ECU will be looking to make a good first impression under their new head coach, Skip Holtz. There seems to be a renewed sense of optimism around the program. The players and fans should be rocking and ready to go come 1 PM on the 3rd. On the other sideline, Head Coach Ted Roof appears to have Duke on the right track off the field. The Devils enjoyed their best recruiting season in a long time, and the young players have infused the program with an air of confidence that has lacked in previous seasons. ECU has something to look forward to in the near future, but Roof will have the Devils ready to take it to the Pirates. The home crowd might be a factor, but it's going to take some time to re-energize the demoralized Pirate fan base.
When East Carolina announced the hire of Skip Holtz as new head coach, many of the faithful probably looked at the 2005 schedule and figured his tenure could start off the proper way, with a win in his first game. Unfortunately for the Pirates, a lot has changed in Durham since the teams last locked horns in 2002. The Devils are not the pushovers of yesteryear, and will be a formidable initial challenge for Holtz and his staff. On the other hand, the Duke faithful look at this game as one they HAVE to win. On paper, ECU is the second-worse opponent Duke will face this year. For the Devils to take the next step and start moving into the middle of the ACC pack, they need to win games like this.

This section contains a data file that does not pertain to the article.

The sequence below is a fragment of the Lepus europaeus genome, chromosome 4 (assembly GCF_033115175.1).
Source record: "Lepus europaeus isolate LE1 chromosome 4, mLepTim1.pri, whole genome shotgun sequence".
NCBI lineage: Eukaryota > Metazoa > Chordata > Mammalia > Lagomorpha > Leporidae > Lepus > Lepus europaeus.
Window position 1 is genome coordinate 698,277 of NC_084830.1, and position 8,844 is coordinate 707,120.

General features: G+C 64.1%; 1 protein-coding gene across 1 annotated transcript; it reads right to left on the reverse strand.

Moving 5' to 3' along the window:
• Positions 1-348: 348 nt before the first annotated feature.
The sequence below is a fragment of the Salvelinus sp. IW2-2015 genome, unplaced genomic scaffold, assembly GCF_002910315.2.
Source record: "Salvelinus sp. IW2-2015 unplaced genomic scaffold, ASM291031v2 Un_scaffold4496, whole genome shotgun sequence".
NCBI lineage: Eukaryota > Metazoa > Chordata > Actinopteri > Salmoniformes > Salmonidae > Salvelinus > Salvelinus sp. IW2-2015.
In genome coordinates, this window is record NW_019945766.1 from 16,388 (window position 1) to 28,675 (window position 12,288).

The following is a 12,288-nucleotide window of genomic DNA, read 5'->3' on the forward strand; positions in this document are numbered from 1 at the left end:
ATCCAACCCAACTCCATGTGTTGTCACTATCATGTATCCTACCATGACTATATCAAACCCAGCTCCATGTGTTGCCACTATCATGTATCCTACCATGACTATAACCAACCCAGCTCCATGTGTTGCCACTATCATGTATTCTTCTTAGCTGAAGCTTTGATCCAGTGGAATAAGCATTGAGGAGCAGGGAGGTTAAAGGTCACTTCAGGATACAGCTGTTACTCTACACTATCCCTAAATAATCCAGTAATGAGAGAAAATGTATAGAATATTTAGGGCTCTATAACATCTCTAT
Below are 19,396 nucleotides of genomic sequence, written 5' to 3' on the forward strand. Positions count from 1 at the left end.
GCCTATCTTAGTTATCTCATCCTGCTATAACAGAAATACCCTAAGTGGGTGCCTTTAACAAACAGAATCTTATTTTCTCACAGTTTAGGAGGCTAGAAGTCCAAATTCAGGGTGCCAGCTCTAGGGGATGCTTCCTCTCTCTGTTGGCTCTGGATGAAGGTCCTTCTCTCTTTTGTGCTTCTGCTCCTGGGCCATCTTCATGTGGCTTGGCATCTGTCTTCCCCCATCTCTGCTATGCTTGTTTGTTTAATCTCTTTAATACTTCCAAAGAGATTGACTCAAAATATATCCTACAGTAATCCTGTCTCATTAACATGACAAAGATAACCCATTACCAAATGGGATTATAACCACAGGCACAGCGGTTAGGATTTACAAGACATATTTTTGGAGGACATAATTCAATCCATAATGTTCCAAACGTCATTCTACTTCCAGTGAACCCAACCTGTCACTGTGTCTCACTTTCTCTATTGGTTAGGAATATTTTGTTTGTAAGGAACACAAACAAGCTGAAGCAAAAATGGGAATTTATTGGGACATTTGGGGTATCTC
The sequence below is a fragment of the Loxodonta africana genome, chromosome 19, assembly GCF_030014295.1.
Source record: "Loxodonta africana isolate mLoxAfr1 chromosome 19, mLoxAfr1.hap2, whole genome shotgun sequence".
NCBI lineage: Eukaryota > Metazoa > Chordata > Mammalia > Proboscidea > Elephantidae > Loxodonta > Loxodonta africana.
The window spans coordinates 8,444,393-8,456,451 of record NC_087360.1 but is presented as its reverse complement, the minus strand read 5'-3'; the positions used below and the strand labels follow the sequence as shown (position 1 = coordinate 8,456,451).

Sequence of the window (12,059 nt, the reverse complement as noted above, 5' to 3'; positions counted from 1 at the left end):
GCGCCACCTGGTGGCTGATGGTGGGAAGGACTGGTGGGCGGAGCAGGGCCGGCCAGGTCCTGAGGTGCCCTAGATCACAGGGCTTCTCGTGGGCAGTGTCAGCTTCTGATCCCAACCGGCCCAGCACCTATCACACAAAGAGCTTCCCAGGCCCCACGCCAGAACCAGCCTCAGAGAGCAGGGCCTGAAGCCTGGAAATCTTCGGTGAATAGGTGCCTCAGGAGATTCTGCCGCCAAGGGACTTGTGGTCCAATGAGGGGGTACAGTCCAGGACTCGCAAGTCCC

Both teams will try and establish the run. Duke will have some success on the ground, ECU will have very little. Still, the game will be decided by which teams can get pressure on the QB and force turnovers. While the Duke offensive line has questions marks, the same can be said for the ECU defensive front. Also, the Duke defensive line will prove to be a difficult challenge for the Pirate offense. The Duke defense was 3rd in the ACC in interceptions in 2004, and will record a few more on Saturday. Despite the relatively bad defenses of both squads in 2004, this will be a low-scoring game. Neither offense has the firepower to dominate the other defense. Duke, however, will have too much on defense for ECU to get any sort of offensive rhythm. They will force a few turnovers and Duke will capitalize. Expect field goals abound and 2-3 big plays from the Duke offense to be the difference.
Duke – 27
ECU – 17